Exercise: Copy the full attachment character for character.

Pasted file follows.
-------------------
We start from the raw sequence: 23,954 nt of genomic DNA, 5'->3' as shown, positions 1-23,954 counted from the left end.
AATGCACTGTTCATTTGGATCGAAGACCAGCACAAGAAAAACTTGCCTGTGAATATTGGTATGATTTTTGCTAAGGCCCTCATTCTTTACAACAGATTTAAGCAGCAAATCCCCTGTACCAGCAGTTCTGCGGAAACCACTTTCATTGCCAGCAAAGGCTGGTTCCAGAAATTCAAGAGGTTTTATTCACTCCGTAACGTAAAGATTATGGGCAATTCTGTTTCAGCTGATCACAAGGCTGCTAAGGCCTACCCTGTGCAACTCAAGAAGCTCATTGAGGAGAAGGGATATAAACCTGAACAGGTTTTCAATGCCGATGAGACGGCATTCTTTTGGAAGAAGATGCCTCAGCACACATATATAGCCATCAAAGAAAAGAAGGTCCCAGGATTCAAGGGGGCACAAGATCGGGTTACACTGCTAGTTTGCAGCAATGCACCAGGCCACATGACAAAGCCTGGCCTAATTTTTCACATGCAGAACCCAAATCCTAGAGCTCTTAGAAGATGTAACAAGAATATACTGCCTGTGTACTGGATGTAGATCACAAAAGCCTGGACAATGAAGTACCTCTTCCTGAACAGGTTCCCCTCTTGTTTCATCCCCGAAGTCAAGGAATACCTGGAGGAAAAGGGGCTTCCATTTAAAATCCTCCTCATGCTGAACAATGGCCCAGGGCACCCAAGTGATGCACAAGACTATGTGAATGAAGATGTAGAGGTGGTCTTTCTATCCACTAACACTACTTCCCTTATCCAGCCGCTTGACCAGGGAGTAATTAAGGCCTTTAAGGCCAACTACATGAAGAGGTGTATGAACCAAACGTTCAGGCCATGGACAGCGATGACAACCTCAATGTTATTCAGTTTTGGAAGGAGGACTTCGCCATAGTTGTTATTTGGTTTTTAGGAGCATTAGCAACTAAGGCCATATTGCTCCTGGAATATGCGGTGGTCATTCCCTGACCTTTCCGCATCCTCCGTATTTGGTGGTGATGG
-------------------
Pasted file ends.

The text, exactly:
We start from the raw sequence: 23,954 nt of genomic DNA, 5'->3' as shown, positions 1-23,954 counted from the left end.
AATGCACTGTTCATTTGGATCGAAGACCAGCACAAGAAAAACTTGCCTGTGAATATTGGTATGATTTTTGCTAAGGCCCTCATTCTTTACAACAGATTTAAGCAGCAAATCCCCTGTACCAGCAGTTCTGCGGAAACCACTTTCATTGCCAGCAAAGGCTGGTTCCAGAAATTCAAGAGGTTTTATTCACTCCGTAACGTAAAGATTATGGGCAATTCTGTTTCAGCTGATCACAAGGCTGCTAAGGCCTACCCTGTGCAACTCAAGAAGCTCATTGAGGAGAAGGGATATAAACCTGAACAGGTTTTCAATGCCGATGAGACGGCATTCTTTTGGAAGAAGATGCCTCAGCACACATATATAGCCATCAAAGAAAAGAAGGTCCCAGGATTCAAGGGGGCACAAGATCGGGTTACACTGCTAGTTTGCAGCAATGCACCAGGCCACATGACAAAGCCTGGCCTAATTTTTCACATGCAGAACCCAAATCCTAGAGCTCTTAGAAGATGTAACAAGAATATACTGCCTGTGTACTGGATGTAGATCACAAAAGCCTGGACAATGAAGTACCTCTTCCTGAACAGGTTCCCCTCTTGTTTCATCCCCGAAGTCAAGGAATACCTGGAGGAAAAGGGGCTTCCATTTAAAATCCTCCTCATGCTGAACAATGGCCCAGGGCACCCAAGTGATGCACAAGACTATGTGAATGAAGATGTAGAGGTGGTCTTTCTATCCACTAACACTACTTCCCTTATCCAGCCGCTTGACCAGGGAGTAATTAAGGCCTTTAAGGCCAACTACATGAAGAGGTGTATGAACCAAACGTTCAGGCCATGGACAGCGATGACAACCTCAATGTTATTCAGTTTTGGAAGGAGGACTTCGCCATAGTTGTTATTTGGTTTTTAGGAGCATTAGCAACTAAGGCCATATTGCTCCTGGAATATGCGGTGGTCATTCCCTGACCTTTCCGCATCCTCCGTATTTGGTGGTGATGG